But for the past six months or so, I’ve been working on a project for a client who passed the draft along to a Higher Authority. And the Higher Authority suggested rewrites. When I turned in the second draft, I thought I’d get at least a month’s respite. But Higher Authority turned around comments in two days, requesting an entirely new draft in a month—over the holidays. I limped to the finish line about 10 days ago, putting the last period on the third top-to-bottom rewrite. And I was done. Not just done with the project, but done with writing. I never wanted to see a computer—or even a crayon—again.

I knew it would pass. It had to; I’m a writer with bills to pay. But I was overdrawn at the word-bank. Nothing left to say. This wasn’t Writer’s Block—longtime readers know I’d believe in Bigfoot sooner than Writer’s Block. It was Writer’s Overload, I guess; too many words in too short a time.

A couple of days off followed by a week with the flu (apparently the Universe found my plan for two days off insufficient) and I’m almost back to normal. Well, I’m writing.

Okay, to be perfectly honest I never stopped writing. I had my daily 15 minutes to do. Usually that’s no more arduous for me than making a cup of tea, but the Project That Would Not End moved my 15 into the category of chore. Then burden—I think that’s around the time I let my 953-day writing streak slip away from me. After I turned in the last round, though, it had moved from burden to existential torture. Still I wrote (51 days as of today—I’ll be back in triple-digits before the new baseball season starts, though it’ll take several more seasons to get me back where I was).

What could I have done? I could have used my 15 to do fun writing projects—silly poems. A haiku about a ridiculous subject—pickles? It’s one of the funniest words in the English language; I should have written an Ode to a Pickle. I could have taken Fenway for a long walk and talked to her about what we were seeing—then scribbled it all down when I got back to my desk.

Many famous writers have made big bucks talking about the pain of putting words on paper. I don’t want to add to the pile of writing about how horrible Writing is—that’s as much bullshit as Bigfoot. Writing has always been a joy to me, and always given me joy. Don’t use my experience of Writers’ Overload to feed your excuses about why you Just Can’t Write. But be prepared, because it might happen to you. Even in the midst of an unforgiving project, turn to your list of reasons writing gives you joy. And write something joyful. (Then rest!)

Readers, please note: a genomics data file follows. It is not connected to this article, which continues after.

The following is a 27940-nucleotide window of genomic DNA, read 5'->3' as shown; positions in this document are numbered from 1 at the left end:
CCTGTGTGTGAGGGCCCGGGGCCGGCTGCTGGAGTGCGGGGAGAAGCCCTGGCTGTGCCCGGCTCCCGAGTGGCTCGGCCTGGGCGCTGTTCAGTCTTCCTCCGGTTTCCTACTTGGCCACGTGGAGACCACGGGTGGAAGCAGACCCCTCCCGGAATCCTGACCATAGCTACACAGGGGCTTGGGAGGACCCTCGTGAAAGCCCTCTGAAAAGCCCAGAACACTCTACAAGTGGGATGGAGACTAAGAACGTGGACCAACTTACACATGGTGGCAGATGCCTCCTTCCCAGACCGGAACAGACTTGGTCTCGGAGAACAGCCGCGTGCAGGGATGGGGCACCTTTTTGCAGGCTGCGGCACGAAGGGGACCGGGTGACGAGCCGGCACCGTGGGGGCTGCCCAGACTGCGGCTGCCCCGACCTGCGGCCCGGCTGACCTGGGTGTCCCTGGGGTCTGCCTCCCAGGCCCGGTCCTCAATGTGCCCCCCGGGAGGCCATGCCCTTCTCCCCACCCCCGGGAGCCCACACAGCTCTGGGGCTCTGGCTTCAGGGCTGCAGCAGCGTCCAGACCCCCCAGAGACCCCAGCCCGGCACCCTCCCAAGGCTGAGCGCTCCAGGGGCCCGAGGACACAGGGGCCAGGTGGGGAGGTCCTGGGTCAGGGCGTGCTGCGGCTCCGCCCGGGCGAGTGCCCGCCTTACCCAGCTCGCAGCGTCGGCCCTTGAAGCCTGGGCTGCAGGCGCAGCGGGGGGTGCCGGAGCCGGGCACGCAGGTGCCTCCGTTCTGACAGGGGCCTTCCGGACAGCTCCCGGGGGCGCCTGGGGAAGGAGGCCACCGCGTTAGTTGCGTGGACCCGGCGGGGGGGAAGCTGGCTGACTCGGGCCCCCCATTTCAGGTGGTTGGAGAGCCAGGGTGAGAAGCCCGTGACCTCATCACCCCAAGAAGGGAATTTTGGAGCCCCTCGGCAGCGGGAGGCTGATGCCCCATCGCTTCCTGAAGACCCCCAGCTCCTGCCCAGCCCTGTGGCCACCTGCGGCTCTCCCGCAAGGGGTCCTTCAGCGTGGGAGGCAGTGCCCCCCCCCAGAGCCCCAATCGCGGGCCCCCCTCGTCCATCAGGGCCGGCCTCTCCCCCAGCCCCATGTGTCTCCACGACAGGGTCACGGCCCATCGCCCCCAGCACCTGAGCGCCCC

The post I never wanted to write: RIP Writing Streak

My writing streak is dead. Long live the (new) writing streak.

953 days—that’s a long damn time. Sometime in May 2016, I believe, I committed to write for at least 15 minutes a day, every day. And I did—for 953 days. Until yesterday.

In the beginning, when I was ingraining it as a habit, I wrote first thing in the morning “before you check your email” as my coach Sam Bennett instructed. (No relation, except we’re both brilliant and gorgeous—so who knows?) In heath and in sickness—I even wrote the morning I had surgery. And the next day, hopped up on painkillers. Neither snow nor rain nor 11:59 at night…

I didn’t start worrying about the streak until the last six months. Travel, divorce, more travel—even dating. No matter where I was or who I was with, I did My Fifteen. Even when I spent ten hours writing for a client. Even when writing was the last thing I wanted to do. Even when I knew I’d be proving Hemingway’s observation that everyone’s first draft is shit—I wrote.

So what happened yesterday? It was an odd day to begin with—part 2 of a whirlwind trip up and down the East Coast. I got to breathe the same air as Elizabeth Gilbert for a while yesterday evening. I did take notes while she spoke—and later I tried to make that count for my 15. But it wasn’t original writing; if you’re gonna make a commitment, ya gotta stick to it.